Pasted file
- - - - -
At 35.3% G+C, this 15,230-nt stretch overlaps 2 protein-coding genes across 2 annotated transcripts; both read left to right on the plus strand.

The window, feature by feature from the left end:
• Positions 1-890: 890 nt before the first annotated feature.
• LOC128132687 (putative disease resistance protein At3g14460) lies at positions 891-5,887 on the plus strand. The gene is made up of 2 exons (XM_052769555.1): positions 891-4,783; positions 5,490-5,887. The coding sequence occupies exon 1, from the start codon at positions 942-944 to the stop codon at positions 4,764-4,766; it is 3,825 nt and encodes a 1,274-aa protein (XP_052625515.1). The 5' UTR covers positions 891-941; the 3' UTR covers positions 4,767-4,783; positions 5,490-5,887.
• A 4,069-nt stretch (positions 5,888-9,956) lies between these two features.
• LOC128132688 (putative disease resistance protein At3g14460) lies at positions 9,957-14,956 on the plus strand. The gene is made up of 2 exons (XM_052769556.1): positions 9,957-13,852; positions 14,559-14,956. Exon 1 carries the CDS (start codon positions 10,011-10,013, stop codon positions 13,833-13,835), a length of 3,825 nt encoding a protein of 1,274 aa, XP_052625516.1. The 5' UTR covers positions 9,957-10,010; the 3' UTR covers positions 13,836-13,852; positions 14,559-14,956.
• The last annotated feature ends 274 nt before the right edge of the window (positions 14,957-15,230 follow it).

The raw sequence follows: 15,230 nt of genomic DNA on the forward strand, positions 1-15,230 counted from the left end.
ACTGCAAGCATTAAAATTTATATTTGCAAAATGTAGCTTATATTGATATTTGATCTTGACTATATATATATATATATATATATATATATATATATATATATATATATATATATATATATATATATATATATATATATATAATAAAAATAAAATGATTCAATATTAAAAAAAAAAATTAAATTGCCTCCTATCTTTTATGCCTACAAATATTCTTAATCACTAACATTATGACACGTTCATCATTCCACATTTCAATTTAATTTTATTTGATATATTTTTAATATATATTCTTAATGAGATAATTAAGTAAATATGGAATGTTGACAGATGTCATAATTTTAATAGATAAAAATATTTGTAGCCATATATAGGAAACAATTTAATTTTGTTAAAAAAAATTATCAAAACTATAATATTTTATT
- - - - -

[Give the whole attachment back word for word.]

At 35.3% G+C, this 15,230-nt stretch overlaps 2 protein-coding genes across 2 annotated transcripts; both read left to right on the plus strand.

The window, feature by feature from the left end:
• Positions 1-890: 890 nt before the first annotated feature.
• LOC128132687 (putative disease resistance protein At3g14460) lies at positions 891-5,887 on the plus strand. The gene is made up of 2 exons (XM_052769555.1): positions 891-4,783; positions 5,490-5,887. The coding sequence occupies exon 1, from the start codon at positions 942-944 to the stop codon at positions 4,764-4,766; it is 3,825 nt and encodes a 1,274-aa protein (XP_052625515.1). The 5' UTR covers positions 891-941; the 3' UTR covers positions 4,767-4,783; positions 5,490-5,887.
• A 4,069-nt stretch (positions 5,888-9,956) lies between these two features.
• LOC128132688 (putative disease resistance protein At3g14460) lies at positions 9,957-14,956 on the plus strand. The gene is made up of 2 exons (XM_052769556.1): positions 9,957-13,852; positions 14,559-14,956. Exon 1 carries the CDS (start codon positions 10,011-10,013, stop codon positions 13,833-13,835), a length of 3,825 nt encoding a protein of 1,274 aa, XP_052625516.1. The 5' UTR covers positions 9,957-10,010; the 3' UTR covers positions 13,836-13,852; positions 14,559-14,956.
• The last annotated feature ends 274 nt before the right edge of the window (positions 14,957-15,230 follow it).

The raw sequence follows: 15,230 nt of genomic DNA on the forward strand, positions 1-15,230 counted from the left end.
ACTGCAAGCATTAAAATTTATATTTGCAAAATGTAGCTTATATTGATATTTGATCTTGACTATATATATATATATATATATATATATATATATATATATATATATATATATATATATATATATATATATATATATATATAATAAAAATAAAATGATTCAATATTAAAAAAAAAAATTAAATTGCCTCCTATCTTTTATGCCTACAAATATTCTTAATCACTAACATTATGACACGTTCATCATTCCACATTTCAATTTAATTTTATTTGATATATTTTTAATATATATTCTTAATGAGATAATTAAGTAAATATGGAATGTTGACAGATGTCATAATTTTAATAGATAAAAATATTTGTAGCCATATATAGGAAACAATTTAATTTTGTTAAAAAAAATTATCAAAACTATAATATTTTATT